Author(s): Axelson D, Goldstein B, Goldstein T, Monk K, Yu H,
Abstract Share this page
Abstract OBJECTIVE: The authors sought to identify diagnostic risk factors of manic, mixed, or hypomanic episodes in the offspring of parents with bipolar disorder ("high-risk offspring"). METHOD: High-risk offspring 6-18 years old (N=391) and demographically matched offspring (N=248) of community parents without bipolar disorder were assessed longitudinally with standardized diagnostic instruments by staff blind to parental diagnoses. Follow-up assessments were completed in 91\% of the offspring (mean follow-up interval, 2.5 years; mean follow-up duration, 6.8 years). RESULTS: Compared with community offspring, high-risk offspring had significantly higher rates of subthreshold mania or hypomania (13.3\% compared with 1.2\%), manic, mixed, or hypomanic episodes (9.2\% compared with 0.8\%), and major depressive episodes (32.0\% compared with 14.9\%). They also had higher rates of attention deficit hyperactivity disorder (30.7\% compared with 18.1\%), disruptive behavior disorders (27.4\% compared with 15.3\%), anxiety disorders (39.9\% compared with 21.8\%), and substance use disorders (19.9\% compared with 10.1\%), but not unipolar major depressive disorder (major depression with no bipolarity; 18.9\% compared with 13.7\%). Multivariate Cox regressions showed that in the high-risk offspring, subthreshold manic or hypomanic episodes (hazard ratio=2.29), major depressive episodes (hazard ratio=1.99), and disruptive behavior disorders (hazard ratio=2.12) were associated with subsequent manic, mixed, or hypomanic episodes. Only subthreshold manic or hypomanic episodes (hazard ratio=7.57) were associated when analyses were restricted to prospective data. CONCLUSIONS: Subthreshold manic or hypomanic episodes were a diagnostic risk factor for the development of manic, mixed, or hypomanic episodes in the offspring of parents with bipolar disorder and should be a target for clinical assessment and treatment research. Major depressive episodes and disruptive behavior disorders are also indications for close clinical monitoring of emergent bipolarity in high-risk offspring.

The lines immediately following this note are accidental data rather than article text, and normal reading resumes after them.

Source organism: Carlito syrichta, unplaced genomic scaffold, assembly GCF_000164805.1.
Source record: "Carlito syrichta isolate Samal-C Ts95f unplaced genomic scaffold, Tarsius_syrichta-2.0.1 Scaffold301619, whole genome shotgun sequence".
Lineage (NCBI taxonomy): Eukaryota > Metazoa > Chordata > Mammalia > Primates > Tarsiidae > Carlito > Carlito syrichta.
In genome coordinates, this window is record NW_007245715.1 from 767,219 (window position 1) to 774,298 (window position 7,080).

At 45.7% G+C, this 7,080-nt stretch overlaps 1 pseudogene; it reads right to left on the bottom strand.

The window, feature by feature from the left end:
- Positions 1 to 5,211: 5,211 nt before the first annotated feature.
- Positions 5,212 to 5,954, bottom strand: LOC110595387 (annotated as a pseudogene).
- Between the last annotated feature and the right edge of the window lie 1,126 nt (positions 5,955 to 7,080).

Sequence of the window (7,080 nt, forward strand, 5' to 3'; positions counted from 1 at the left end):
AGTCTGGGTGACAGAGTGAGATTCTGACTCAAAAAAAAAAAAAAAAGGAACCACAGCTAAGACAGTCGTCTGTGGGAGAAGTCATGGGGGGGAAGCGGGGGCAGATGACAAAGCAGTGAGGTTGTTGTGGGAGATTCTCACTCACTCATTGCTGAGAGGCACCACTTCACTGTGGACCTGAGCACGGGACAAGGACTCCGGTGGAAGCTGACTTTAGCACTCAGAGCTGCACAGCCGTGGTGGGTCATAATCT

This article was published in Am J Psychiatry
and referenced in Journal of Pediatric Neurology and Medicine